The Revenue Mobilisation, Allocation and Fiscal Commission(RMAFC) is saddled with the responsibility of monitoring the accruals to and disbursement of revenue from the Federation Account and reviewing from time to time, the revenue allocation formulae to ensure conformity with changing realities and also arrive at salaries and other remunerations of political office holders in all tiers of the government.
The Commission, before it arrives at its conclusions conducts brainstorming sessions, uses the services of consultants and media where and when necessary and also accepts memoranda objectively put forward by institutions, groups and individuals all in a bid to ensure it is thorough in its conclusions.
In June 2015, the RMAFC chairman, Mr Elias Mbam announced that the commission will embark on a review of the remuneration of all public office holders to ensure it conforms with current realities of inflation and downturn in crude oil prices, which is currently the mainstay of the nation’s economy and has led to dwindled resources. This is to ensure a reduction in the cost of governance and free up more funds for development.
This isn’t the first time that would be done. Apart from the annual take home pay, Senators (109 of them) for instance are entitled to severance package of N6,079,200 upon successful completion of term, duty tour allowance of N23,000 per night within the country and estacode of $800 outside of the country and a refundable car loan of N8,105,600 each. House of Representatives members (360 of them) are entitled to a severance package of N5,955,637.50 upon successful term completion, duty tour allowance of N21,000 duty tour per night when they travel within the country, and $550 estacode per night outside of the country and car loan of N7,940,850. In a country where majority return for second term, that is double the pay for the car loan and severance package too, not to forget governors that become senators receiving pension and salaries and allowances at the same time.
The late President Musa Yar’adua in line with the global economic meltdown on February 10, 2009 requested the RMAFC to review downwards the remuneration of public office holders. RMAFC completed its assignment, passed it to the President who quickly forwarded same to the National Assembly for legislation. It died there because the lawmakers never debated the bill. If it had been implemented, it would have led to a 33 percent reduction in annual take home pay of the lawmakers. Afterwards, the downward review “expired”, according to the RMAFC chairman, Mr. Elias Mbam, who said it could not be implemented because the April 2011 elections had enthroned a new set of political leadership on all levels and fresh work had to be done. Part of the fear of Nigerians is the amount lawmakers allocate themselves as constituency project funds on quarterly basis, which go into private purses and even though the RMAFC says any monies allocated outside of what it approves is illegal, there is no way for it to monitor allocations by the lawmakers, as even the composition of the members of the Commission is subject to approval by the NASS.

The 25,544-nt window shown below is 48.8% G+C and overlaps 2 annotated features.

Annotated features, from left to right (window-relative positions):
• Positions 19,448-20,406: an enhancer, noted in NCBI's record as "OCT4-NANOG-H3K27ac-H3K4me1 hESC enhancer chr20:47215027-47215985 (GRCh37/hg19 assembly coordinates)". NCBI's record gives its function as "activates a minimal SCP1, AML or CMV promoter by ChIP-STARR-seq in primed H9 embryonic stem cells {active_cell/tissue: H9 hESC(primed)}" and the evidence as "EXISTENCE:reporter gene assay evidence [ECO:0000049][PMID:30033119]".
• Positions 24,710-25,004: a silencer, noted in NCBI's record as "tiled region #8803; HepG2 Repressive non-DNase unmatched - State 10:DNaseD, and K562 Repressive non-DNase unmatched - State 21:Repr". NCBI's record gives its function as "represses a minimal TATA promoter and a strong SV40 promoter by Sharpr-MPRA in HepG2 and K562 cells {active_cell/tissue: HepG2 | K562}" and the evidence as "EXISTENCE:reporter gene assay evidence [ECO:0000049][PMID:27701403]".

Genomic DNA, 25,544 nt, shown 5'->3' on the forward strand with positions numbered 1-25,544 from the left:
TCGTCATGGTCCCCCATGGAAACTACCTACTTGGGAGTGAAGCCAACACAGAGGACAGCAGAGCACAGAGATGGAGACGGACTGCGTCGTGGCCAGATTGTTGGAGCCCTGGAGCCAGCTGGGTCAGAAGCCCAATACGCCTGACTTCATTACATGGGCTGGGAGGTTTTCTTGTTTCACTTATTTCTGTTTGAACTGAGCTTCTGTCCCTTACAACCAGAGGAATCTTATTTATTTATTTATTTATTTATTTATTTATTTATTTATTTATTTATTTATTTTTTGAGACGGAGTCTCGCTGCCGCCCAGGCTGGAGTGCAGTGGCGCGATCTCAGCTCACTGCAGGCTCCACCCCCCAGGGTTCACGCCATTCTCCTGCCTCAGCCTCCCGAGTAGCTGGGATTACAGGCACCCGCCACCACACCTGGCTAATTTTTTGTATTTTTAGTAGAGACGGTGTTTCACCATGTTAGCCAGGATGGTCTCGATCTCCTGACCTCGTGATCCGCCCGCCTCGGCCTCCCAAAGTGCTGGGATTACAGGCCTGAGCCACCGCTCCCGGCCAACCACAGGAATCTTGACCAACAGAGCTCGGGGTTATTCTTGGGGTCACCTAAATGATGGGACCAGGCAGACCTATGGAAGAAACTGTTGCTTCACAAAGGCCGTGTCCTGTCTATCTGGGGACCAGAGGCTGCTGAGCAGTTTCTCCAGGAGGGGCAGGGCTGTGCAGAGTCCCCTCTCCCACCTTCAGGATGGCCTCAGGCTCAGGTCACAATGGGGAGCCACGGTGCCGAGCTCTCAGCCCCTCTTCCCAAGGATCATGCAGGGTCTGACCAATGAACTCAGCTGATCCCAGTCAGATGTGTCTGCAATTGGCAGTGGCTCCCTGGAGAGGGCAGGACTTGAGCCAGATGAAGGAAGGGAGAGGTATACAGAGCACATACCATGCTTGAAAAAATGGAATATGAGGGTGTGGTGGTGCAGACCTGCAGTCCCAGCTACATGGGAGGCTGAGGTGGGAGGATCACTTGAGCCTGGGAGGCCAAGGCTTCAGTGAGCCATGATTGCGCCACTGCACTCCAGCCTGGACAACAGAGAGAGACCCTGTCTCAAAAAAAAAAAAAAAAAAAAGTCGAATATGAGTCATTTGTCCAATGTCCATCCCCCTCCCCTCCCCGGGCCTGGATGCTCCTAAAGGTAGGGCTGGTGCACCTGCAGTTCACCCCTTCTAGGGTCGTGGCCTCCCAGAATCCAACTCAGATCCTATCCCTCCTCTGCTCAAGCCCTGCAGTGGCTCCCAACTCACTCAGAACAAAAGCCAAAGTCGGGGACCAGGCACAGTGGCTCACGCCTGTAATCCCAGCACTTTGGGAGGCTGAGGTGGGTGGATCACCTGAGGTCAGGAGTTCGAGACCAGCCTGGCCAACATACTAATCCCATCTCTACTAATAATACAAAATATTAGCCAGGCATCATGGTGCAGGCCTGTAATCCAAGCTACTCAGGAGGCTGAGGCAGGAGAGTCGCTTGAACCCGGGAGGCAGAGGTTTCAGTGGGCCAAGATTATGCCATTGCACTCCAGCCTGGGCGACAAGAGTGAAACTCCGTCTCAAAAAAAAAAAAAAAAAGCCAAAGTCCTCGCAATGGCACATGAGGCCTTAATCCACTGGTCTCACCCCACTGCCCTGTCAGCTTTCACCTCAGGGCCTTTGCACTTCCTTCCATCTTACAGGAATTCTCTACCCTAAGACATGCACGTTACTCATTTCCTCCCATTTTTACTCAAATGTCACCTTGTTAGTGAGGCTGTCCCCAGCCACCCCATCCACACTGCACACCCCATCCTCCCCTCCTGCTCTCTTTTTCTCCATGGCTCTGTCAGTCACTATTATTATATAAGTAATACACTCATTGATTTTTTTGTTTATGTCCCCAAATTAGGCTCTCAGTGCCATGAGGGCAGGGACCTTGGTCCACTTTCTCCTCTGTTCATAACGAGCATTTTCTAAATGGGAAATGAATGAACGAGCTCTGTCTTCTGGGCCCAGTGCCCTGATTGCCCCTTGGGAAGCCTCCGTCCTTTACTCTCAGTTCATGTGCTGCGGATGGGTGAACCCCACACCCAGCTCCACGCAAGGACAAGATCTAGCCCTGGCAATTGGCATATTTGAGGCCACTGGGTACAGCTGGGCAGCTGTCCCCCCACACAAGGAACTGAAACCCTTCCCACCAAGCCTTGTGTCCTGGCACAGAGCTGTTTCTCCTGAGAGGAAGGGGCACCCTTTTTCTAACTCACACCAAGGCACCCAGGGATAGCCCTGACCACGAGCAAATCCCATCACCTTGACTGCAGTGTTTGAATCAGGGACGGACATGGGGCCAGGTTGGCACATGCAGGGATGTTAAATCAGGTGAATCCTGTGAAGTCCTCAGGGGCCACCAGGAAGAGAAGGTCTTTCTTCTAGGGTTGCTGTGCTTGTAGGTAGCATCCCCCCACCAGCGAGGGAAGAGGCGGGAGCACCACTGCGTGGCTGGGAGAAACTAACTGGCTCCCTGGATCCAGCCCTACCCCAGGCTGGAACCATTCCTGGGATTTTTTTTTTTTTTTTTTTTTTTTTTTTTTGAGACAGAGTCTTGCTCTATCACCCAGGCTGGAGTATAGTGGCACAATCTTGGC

If past efforts had failed, what is the likelihood that the new attempt won’t be another waste of resources? Yes, there is a new crop of lawmakers in the 8th NASS out of which two in the Senate, Senators Ben Murray-Bruce and Dino Melaye have been mouthing the need to reduce remuneration of lawmakers. Incidentally, Melaye was a member of the House of Reps and enjoyed all the lucre along with his colleagues. He is also known to be unnecessarily flamboyant, displaying luxury that a honest public servant should not be able to afford on social media.
Actual take home of Nigerian lawmakers surpasses those of their colleagues in most other countries of the world. Their take home package includes official and non-official remunerations including quarterly allowances quite unknown to law. Many Nigerians believe that disproportional remuneration of lawmakers is the most attractive dragnets to political offices in the country.
The RMAFC said the handsome pay for political office holders is to prevent corruption, but has it really? The various scandals involving lawmakers since 1999 are on record, from Patricia Etteh to Dimeji Bankole and Farouk Lawan. How can a group of less than 500 people hold a nation of 170 million to ransom? They were allocated N125 billion alone in the current budget, these are those supposed to be serving the people and not the other way round. The people really need to demand more accountability from their representatives and not forget that they still have the power to remove such persons of they do not perform well.
But the nation’s problems are fundamental, and RMAFC can only work within the ambit of its own responsibilities. The Commission’s recommendations, according to the Chairman should be completed by September 2015, even though to save cost and time, it would be better the old recommendations made in 2009 are revised, but the Commission may also be playing to the “Change” gallery by taking this step with the new administration. If this will be another exercise in futility, time only will tell.